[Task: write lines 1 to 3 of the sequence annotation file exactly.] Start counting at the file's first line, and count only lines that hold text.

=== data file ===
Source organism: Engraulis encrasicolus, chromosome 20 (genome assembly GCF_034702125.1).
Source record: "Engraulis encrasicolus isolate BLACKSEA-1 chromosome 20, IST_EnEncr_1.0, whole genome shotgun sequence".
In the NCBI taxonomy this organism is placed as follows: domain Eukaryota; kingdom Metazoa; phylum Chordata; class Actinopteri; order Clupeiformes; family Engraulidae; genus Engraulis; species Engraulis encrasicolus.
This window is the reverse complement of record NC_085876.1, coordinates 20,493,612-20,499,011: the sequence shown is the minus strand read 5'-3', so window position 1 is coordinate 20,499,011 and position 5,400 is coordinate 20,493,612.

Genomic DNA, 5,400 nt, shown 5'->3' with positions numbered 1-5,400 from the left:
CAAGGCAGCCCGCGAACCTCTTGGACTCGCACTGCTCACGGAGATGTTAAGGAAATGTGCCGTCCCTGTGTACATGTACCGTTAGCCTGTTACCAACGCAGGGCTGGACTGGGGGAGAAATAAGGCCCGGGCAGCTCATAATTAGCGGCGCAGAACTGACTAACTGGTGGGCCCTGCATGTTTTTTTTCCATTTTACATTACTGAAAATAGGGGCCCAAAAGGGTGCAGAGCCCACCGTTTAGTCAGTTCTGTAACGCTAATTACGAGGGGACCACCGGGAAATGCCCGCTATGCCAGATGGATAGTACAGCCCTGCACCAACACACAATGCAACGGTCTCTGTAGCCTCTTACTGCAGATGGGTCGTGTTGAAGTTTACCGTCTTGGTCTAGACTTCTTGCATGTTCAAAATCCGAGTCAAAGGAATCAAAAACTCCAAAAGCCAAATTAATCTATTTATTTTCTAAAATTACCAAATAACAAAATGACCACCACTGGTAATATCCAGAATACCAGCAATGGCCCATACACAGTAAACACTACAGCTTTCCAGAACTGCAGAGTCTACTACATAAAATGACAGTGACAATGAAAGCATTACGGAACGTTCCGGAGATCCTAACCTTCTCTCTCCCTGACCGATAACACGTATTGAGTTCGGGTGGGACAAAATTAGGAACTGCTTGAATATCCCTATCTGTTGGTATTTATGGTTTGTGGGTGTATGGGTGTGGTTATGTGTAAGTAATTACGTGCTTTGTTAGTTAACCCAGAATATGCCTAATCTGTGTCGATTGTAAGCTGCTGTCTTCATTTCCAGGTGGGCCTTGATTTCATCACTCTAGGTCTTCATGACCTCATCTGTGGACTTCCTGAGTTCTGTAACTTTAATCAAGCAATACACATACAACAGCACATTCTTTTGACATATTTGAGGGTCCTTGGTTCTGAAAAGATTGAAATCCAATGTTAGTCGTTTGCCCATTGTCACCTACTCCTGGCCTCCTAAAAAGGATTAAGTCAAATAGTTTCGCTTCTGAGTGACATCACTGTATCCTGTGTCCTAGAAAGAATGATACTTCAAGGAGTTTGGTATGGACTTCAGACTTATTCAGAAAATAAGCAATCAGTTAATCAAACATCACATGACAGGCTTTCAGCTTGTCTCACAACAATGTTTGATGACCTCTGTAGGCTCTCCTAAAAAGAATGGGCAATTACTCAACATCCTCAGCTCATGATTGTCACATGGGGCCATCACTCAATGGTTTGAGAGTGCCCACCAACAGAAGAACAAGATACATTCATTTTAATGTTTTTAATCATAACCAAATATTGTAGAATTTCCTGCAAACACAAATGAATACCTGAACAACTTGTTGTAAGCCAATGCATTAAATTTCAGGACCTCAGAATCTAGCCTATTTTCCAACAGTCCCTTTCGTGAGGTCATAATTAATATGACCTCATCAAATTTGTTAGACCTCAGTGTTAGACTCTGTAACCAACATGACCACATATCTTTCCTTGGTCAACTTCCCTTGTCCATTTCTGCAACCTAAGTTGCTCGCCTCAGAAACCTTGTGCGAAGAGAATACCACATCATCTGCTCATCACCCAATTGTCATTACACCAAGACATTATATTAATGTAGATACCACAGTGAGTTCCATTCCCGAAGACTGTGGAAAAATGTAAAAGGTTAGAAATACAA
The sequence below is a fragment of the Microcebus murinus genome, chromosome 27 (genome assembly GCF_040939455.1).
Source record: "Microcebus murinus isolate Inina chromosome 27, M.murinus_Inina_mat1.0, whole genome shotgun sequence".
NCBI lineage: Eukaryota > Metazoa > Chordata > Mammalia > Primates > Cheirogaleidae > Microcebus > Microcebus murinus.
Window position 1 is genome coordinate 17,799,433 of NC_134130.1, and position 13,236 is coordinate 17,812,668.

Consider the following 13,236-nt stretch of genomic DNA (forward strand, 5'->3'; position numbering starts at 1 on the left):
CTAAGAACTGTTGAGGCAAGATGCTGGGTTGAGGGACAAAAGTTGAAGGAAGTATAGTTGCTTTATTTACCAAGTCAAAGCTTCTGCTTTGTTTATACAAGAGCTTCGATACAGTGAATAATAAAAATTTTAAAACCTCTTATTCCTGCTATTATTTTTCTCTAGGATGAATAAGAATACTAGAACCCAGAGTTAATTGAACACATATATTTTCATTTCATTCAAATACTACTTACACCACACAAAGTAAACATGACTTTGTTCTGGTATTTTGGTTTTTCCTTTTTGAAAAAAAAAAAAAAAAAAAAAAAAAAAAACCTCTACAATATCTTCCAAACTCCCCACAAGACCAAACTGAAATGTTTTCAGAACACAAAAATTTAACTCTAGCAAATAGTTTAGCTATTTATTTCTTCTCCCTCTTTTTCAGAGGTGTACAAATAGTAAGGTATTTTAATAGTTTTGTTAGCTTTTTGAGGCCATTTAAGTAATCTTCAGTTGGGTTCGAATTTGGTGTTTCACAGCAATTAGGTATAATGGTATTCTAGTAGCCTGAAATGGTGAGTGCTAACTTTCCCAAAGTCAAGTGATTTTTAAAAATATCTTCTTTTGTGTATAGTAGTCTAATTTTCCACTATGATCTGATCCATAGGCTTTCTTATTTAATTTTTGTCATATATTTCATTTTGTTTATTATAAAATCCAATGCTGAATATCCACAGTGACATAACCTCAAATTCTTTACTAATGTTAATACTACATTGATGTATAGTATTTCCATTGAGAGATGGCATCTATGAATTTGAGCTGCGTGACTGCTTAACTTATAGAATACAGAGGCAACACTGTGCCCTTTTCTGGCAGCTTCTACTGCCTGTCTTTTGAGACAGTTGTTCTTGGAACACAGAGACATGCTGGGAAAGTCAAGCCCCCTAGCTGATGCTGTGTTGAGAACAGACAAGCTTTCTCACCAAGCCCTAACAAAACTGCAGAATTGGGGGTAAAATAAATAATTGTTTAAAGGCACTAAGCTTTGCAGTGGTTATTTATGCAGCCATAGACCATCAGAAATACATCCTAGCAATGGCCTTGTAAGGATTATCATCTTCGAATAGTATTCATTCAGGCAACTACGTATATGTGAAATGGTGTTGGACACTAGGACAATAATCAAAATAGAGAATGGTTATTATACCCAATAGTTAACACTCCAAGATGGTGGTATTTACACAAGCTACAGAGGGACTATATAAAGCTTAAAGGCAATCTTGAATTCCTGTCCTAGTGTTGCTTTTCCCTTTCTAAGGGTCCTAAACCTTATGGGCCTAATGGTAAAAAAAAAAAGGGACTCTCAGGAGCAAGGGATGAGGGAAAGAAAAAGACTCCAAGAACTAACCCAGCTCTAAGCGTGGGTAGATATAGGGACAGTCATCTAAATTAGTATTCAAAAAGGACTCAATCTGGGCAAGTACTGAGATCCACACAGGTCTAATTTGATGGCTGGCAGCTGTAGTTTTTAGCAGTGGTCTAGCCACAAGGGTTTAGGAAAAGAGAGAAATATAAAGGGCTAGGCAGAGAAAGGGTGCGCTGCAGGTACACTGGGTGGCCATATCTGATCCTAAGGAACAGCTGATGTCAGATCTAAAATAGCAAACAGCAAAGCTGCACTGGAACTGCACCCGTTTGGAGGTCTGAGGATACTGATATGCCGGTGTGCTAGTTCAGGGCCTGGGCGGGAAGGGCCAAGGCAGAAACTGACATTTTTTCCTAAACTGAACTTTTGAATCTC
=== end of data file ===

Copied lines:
Source organism: Engraulis encrasicolus, chromosome 20 (genome assembly GCF_034702125.1).
Source record: "Engraulis encrasicolus isolate BLACKSEA-1 chromosome 20, IST_EnEncr_1.0, whole genome shotgun sequence".
In the NCBI taxonomy this organism is placed as follows: domain Eukaryota; kingdom Metazoa; phylum Chordata; class Actinopteri; order Clupeiformes; family Engraulidae; genus Engraulis; species Engraulis encrasicolus.